Friday, October 26, 2012


One design element that people sometimes forget is Unity. To make a card unified, each component has to relate to the others in deliberate ways, which, let's face it, can be hard when you're working with the "limited" supplies of even an expert-level stamp hoarder.

How many sentiments do you have?

"Roughly a gazillion."

Do you always have just the right one?


I thought not.

Anyway, unity is why using happy colors on a sympathy card is a bad idea, as is putting a rusted-out, old-timer jalopy that's falling apart in an overgrown field on a birthday card. Well, unless you intend to liken the birthday boy to a rusted-out, old-timer jalopy that's falling apart in an overgrown field.

(BTW, what was StampinUp thinking with that set anyway?)

So when I contemplated the empty birdcage stamp in SU's Nature Walk, I thought about how sad bird cages are. When they are occupied, they are prisons for things that should fly free. When they are empty, they imply absence, something missing...something missing that's pretty and sings better than I do.

Oh the moral conundrum of birdcages!

I decided to make a missing you card for Operation Write Home, only all the missing you stamps I had were too small, too large, on two lines instead of one, or ugly fonts. So it became a thinking of you card, which works, but not quite as well.

The birdcage looks a bit too feminine for a dude card, so I went girly with the whole thing: pink and burgundy. Wouldn't this be a great card for a female soldier, sailor, marine, or airman to send to her mother or sister or aunt or besty?

I just love the spray of flowers peeking out from behind the stamped panel. It adds some lovely interest and shows how the empty cage might symbolize loss or absence, but the flowers symbolize hope and beauty.

It also nicely creates some asymmetrical balance on the card. Bonus point!

And really, don't you wish all our troops safe return to their own homes? I was listening to this song today. It's really not the sort of thing you should listen to while driving. But it so perfectly expresses the commitment and sacrifice of our troops and their families.

And that's all I have to say about that. *sniff, sniff*

stamps: SU Nature Walk, PTI sentiment (not sure which set)
ink: Versacolor
paper: PTI
accessories: dimensionals, scallop scissors (to slightly round the corners of the raised panel)


  1. Oh unity is so often overlooked in those "how to" books. Thanks for putting words to something I've always felt.

  2. Love this card, Susan! I really love the asymmetrical balance you've created, also! :-) Pretty and perfect.

  3. Beautiful card.

    If the SU set you are referencing is Countryside, I have to confess I love that one. See nothing wrong with it at all. Never would have made the 'old' connection... it's just a beautiful, vintage truck to me.

  4. Tania, I agree with you completely that the image itself is gorgeous and evocative of the good ol' days. My beef with it is strictly when it's used as a guy birthday image. There were a bunch of cards using it that way posted to SCS way back when the set was new, and I couldn't help but wonder how the recipients felt about it.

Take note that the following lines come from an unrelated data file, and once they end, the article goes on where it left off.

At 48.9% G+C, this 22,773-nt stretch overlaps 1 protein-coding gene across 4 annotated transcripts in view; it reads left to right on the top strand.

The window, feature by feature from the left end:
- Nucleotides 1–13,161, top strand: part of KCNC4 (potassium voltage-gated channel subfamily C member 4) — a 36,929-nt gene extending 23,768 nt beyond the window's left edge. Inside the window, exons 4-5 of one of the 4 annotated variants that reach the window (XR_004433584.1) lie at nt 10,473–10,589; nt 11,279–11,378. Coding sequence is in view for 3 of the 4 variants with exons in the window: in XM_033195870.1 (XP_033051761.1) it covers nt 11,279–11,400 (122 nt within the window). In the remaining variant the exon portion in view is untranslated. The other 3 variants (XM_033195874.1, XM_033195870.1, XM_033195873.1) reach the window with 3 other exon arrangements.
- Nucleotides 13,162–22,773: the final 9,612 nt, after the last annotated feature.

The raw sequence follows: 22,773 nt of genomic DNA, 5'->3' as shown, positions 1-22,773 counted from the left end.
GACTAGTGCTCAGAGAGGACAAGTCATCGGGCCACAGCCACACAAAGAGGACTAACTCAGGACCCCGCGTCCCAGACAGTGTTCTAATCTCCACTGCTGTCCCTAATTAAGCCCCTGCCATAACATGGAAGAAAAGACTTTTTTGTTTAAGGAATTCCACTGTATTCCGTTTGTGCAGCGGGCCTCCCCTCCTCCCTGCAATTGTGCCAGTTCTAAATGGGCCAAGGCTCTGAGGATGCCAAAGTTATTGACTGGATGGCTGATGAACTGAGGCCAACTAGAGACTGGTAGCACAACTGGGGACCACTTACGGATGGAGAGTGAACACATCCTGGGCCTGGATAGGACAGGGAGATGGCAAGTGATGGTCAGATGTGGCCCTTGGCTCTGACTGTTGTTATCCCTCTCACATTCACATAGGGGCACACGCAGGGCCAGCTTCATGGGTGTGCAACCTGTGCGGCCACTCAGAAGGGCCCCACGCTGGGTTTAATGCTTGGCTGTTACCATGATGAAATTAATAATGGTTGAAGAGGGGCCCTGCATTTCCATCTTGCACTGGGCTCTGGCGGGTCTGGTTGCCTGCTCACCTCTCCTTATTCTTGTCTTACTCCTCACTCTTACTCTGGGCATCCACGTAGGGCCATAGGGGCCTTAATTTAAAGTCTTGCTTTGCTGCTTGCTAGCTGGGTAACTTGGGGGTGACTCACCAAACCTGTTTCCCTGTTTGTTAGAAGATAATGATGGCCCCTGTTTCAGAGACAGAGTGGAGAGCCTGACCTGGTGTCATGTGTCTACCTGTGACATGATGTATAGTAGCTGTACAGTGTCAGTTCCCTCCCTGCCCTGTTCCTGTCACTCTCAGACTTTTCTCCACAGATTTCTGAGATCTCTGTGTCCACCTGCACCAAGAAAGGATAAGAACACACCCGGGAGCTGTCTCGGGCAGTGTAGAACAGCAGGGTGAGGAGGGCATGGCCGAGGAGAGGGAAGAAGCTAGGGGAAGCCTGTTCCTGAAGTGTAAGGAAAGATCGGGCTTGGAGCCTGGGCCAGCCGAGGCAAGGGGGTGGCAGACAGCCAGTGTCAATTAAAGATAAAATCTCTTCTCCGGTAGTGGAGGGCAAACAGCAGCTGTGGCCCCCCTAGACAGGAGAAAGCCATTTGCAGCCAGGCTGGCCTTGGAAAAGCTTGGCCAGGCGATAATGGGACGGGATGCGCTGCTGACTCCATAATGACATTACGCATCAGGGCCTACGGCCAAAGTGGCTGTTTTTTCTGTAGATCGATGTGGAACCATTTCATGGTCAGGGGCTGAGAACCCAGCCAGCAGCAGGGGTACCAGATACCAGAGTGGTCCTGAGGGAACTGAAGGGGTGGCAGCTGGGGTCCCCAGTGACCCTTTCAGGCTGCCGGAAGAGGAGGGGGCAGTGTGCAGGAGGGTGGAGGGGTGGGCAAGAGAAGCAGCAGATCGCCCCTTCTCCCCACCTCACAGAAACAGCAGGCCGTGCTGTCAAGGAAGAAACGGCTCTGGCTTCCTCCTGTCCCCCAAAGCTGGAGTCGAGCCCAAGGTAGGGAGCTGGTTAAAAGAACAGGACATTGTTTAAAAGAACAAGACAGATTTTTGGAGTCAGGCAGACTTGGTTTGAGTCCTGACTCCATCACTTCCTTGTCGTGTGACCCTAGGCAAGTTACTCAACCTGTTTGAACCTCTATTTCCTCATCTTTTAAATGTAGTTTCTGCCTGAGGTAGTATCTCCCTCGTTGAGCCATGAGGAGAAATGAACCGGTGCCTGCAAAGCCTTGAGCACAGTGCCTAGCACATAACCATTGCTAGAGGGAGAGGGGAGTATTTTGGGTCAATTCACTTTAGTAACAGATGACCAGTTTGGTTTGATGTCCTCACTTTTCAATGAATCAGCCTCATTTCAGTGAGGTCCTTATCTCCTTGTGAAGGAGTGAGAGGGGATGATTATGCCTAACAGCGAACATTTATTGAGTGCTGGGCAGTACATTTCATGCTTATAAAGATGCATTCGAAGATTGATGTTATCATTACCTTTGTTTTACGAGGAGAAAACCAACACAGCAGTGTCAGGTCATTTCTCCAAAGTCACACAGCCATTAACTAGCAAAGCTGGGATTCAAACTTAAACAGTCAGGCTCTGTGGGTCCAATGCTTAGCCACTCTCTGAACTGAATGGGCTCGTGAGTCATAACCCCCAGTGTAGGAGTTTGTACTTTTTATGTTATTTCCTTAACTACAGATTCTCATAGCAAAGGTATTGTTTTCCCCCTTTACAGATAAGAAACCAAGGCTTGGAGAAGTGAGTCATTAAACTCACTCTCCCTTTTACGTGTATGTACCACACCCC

5. Your explanation of unity is well done, Susan. I love the flowers behind the bird cage.

  6. Brilliant post, and beautiful card :)

  7. Well, at least you gave a good reason for putting a birdcage on a card. That's yet another trend that I have not jumped in on. When I started this stamping hobby I had no idea that stamp manufacturers were such trend followers. But, I guess they have to follow the whims of a fickle public to continue raking in the bucks. But, may I say that I think I will scream if I see another Eiffel Tower stamp or yes, another birdcage stamp?

  8. Isn't it wonderful that there are so many different images to satisfy all tastes and preferences?

  9. But just think how many more images there would be if so many companies weren't all doing the same thing because they feel to get the business they have to be part of trend followers. I've just always had too much of an independent spirit to do something just because someone else decided it was the thing to be doing. I'm very sorry if you felt my original comment was inappropriate. It was just an opinion which it seems we independent thinkers are usually better off keeping to ourselves.

  10. Express your opinion here freely! I felt the same way about owls after a while. But as much as I hated them, others loved them.

    I'm just grateful that the trendiness of the industry keeps it growing and healthy, even through this economic downturn. There is so much more available--even with trends--now than there was ten years ago. As annoying as economics is, it's what gives us so much choice.

  11. As I mentioned yesterday, I have the Nature Walk set and I love it - except for the birdcage which I've never used and probably never will (even after reading your explanation for using it). The thought of a bird in a cage makes me so sad that I hate even looking at birdcages!

    I'm totally with you on the issue of having gazillions of sentiment stamps. In fact, I just bought some more Christmas sentiments just to be sure to have the right size for possible future designs!

  12. Okay, this is how good your cards are: I had such a hard time trying to figure out how to use this set that I ended up giving it away. NOW I think I am going to have to buy it again!!!! GAH!

  13. I hear you with the bird cages. I don't like them for the same reasons you gave. So why do I own so many, including dies? I ... have no idea. But I'm pretty sure I've never stamped a bird inside a cage. I do use the other stamps from sets, though, so it's not a total loss.


Thank you so much for taking time to comment!